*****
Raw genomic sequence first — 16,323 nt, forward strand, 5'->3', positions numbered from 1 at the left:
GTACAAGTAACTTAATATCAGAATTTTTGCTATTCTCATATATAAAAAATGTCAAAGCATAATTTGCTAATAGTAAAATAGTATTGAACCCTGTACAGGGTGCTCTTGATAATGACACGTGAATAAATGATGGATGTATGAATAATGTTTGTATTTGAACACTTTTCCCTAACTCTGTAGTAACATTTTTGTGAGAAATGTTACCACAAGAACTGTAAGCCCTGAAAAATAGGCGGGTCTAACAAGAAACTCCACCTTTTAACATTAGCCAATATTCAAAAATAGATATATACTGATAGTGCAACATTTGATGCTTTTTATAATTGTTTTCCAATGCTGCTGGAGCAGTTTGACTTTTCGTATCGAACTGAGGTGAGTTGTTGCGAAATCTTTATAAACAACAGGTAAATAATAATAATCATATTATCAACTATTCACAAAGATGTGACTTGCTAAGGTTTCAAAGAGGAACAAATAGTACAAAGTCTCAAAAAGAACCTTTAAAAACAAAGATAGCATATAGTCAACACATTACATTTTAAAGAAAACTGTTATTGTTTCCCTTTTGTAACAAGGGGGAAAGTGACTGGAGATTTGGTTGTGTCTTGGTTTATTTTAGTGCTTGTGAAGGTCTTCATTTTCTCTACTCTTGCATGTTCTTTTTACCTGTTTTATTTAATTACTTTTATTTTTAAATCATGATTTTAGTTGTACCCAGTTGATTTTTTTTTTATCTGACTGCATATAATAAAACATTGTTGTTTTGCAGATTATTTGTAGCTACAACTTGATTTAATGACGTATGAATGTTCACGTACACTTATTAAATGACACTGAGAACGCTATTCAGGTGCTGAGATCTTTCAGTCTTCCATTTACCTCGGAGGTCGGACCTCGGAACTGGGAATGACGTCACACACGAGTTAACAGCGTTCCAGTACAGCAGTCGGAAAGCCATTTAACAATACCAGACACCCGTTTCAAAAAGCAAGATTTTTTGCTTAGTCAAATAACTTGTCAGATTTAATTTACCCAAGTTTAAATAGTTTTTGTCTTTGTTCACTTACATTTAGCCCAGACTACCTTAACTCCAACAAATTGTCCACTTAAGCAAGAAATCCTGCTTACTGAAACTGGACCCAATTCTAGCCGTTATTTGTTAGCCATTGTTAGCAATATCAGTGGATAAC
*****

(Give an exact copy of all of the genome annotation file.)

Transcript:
Raw genomic sequence first — 16,323 nt, forward strand, 5'->3', positions numbered from 1 at the left:
GTACAAGTAACTTAATATCAGAATTTTTGCTATTCTCATATATAAAAAATGTCAAAGCATAATTTGCTAATAGTAAAATAGTATTGAACCCTGTACAGGGTGCTCTTGATAATGACACGTGAATAAATGATGGATGTATGAATAATGTTTGTATTTGAACACTTTTCCCTAACTCTGTAGTAACATTTTTGTGAGAAATGTTACCACAAGAACTGTAAGCCCTGAAAAATAGGCGGGTCTAACAAGAAACTCCACCTTTTAACATTAGCCAATATTCAAAAATAGATATATACTGATAGTGCAACATTTGATGCTTTTTATAATTGTTTTCCAATGCTGCTGGAGCAGTTTGACTTTTCGTATCGAACTGAGGTGAGTTGTTGCGAAATCTTTATAAACAACAGGTAAATAATAATAATCATATTATCAACTATTCACAAAGATGTGACTTGCTAAGGTTTCAAAGAGGAACAAATAGTACAAAGTCTCAAAAAGAACCTTTAAAAACAAAGATAGCATATAGTCAACACATTACATTTTAAAGAAAACTGTTATTGTTTCCCTTTTGTAACAAGGGGGAAAGTGACTGGAGATTTGGTTGTGTCTTGGTTTATTTTAGTGCTTGTGAAGGTCTTCATTTTCTCTACTCTTGCATGTTCTTTTTACCTGTTTTATTTAATTACTTTTATTTTTAAATCATGATTTTAGTTGTACCCAGTTGATTTTTTTTTTATCTGACTGCATATAATAAAACATTGTTGTTTTGCAGATTATTTGTAGCTACAACTTGATTTAATGACGTATGAATGTTCACGTACACTTATTAAATGACACTGAGAACGCTATTCAGGTGCTGAGATCTTTCAGTCTTCCATTTACCTCGGAGGTCGGACCTCGGAACTGGGAATGACGTCACACACGAGTTAACAGCGTTCCAGTACAGCAGTCGGAAAGCCATTTAACAATACCAGACACCCGTTTCAAAAAGCAAGATTTTTTGCTTAGTCAAATAACTTGTCAGATTTAATTTACCCAAGTTTAAATAGTTTTTGTCTTTGTTCACTTACATTTAGCCCAGACTACCTTAACTCCAACAAATTGTCCACTTAAGCAAGAAATCCTGCTTACTGAAACTGGACCCAATTCTAGCCGTTATTTGTTAGCCATTGTTAGCAATATCAGTGGATAAC